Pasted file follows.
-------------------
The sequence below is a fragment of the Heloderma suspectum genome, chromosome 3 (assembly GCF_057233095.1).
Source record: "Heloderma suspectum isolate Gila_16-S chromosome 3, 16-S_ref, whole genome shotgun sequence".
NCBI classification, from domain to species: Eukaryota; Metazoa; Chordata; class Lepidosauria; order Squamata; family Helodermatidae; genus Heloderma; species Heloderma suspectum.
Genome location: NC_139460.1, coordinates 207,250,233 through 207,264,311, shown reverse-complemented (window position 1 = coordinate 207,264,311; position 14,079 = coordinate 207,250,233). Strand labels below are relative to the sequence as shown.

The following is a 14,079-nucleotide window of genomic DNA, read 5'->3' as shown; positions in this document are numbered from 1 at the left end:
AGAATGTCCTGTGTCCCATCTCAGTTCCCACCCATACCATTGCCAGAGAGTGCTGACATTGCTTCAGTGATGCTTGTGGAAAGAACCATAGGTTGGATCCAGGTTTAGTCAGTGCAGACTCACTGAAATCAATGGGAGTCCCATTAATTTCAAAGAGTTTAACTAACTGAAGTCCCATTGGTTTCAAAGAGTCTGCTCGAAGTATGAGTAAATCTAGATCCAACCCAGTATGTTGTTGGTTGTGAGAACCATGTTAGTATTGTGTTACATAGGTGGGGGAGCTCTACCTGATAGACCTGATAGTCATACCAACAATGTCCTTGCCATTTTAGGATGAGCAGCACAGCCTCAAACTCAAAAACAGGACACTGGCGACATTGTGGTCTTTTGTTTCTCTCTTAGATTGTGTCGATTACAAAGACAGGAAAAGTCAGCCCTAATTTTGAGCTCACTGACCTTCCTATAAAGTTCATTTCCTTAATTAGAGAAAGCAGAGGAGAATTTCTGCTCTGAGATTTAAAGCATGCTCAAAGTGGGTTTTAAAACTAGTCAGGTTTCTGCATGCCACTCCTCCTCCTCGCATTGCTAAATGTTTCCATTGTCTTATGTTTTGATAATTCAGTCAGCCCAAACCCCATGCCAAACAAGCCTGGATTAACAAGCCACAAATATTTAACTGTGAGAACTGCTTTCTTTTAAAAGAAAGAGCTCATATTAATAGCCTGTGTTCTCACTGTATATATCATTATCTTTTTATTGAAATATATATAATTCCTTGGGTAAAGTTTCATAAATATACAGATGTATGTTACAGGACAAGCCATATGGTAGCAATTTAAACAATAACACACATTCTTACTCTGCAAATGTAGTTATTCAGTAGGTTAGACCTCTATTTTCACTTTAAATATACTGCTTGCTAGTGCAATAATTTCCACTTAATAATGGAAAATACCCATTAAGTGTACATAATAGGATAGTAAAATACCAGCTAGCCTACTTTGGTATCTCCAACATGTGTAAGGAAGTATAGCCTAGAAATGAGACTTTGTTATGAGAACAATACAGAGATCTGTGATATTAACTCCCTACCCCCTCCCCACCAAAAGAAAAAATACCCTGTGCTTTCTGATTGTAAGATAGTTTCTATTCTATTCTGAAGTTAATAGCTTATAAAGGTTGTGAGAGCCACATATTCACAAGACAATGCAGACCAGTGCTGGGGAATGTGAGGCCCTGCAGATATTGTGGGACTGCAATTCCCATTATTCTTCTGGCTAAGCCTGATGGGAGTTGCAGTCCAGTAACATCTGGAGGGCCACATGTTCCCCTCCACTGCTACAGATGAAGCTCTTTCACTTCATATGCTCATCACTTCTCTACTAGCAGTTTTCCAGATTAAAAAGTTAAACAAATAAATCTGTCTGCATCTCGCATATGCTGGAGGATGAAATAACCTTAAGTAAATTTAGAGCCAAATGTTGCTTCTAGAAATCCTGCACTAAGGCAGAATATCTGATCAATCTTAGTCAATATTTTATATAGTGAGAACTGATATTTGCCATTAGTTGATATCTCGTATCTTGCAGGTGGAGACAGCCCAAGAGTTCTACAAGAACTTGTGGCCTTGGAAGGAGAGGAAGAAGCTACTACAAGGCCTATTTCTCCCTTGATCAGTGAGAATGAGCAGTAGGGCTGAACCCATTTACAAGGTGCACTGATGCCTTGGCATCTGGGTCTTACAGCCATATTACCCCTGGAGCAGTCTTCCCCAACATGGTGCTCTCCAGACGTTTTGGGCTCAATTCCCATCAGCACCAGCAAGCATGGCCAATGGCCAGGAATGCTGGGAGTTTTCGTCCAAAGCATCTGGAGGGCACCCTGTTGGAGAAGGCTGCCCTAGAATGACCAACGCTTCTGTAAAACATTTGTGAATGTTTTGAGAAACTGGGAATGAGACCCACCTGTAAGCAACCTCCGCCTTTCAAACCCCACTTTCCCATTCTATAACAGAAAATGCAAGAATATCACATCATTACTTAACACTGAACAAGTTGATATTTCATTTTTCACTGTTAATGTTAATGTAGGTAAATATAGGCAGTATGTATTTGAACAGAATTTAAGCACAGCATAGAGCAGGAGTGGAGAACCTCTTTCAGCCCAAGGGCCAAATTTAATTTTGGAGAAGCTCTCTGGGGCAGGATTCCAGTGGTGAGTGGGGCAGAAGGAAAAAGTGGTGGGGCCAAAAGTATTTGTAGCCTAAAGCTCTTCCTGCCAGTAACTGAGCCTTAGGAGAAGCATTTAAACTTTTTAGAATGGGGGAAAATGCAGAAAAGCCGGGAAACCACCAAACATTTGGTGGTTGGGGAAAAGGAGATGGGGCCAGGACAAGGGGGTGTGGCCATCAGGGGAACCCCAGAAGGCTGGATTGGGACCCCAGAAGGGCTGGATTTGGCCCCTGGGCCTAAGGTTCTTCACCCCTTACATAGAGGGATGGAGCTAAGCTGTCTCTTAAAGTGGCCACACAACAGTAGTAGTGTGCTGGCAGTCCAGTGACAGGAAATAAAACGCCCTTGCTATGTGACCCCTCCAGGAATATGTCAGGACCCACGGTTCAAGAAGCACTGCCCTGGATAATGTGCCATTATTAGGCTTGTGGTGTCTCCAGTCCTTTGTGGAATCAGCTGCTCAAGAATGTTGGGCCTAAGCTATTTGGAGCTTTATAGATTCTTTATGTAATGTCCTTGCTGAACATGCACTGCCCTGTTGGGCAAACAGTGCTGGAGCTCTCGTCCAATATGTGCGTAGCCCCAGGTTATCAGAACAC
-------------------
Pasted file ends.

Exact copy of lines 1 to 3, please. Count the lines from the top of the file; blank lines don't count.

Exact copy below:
The sequence below is a fragment of the Heloderma suspectum genome, chromosome 3 (assembly GCF_057233095.1).
Source record: "Heloderma suspectum isolate Gila_16-S chromosome 3, 16-S_ref, whole genome shotgun sequence".
NCBI classification, from domain to species: Eukaryota; Metazoa; Chordata; class Lepidosauria; order Squamata; family Helodermatidae; genus Heloderma; species Heloderma suspectum.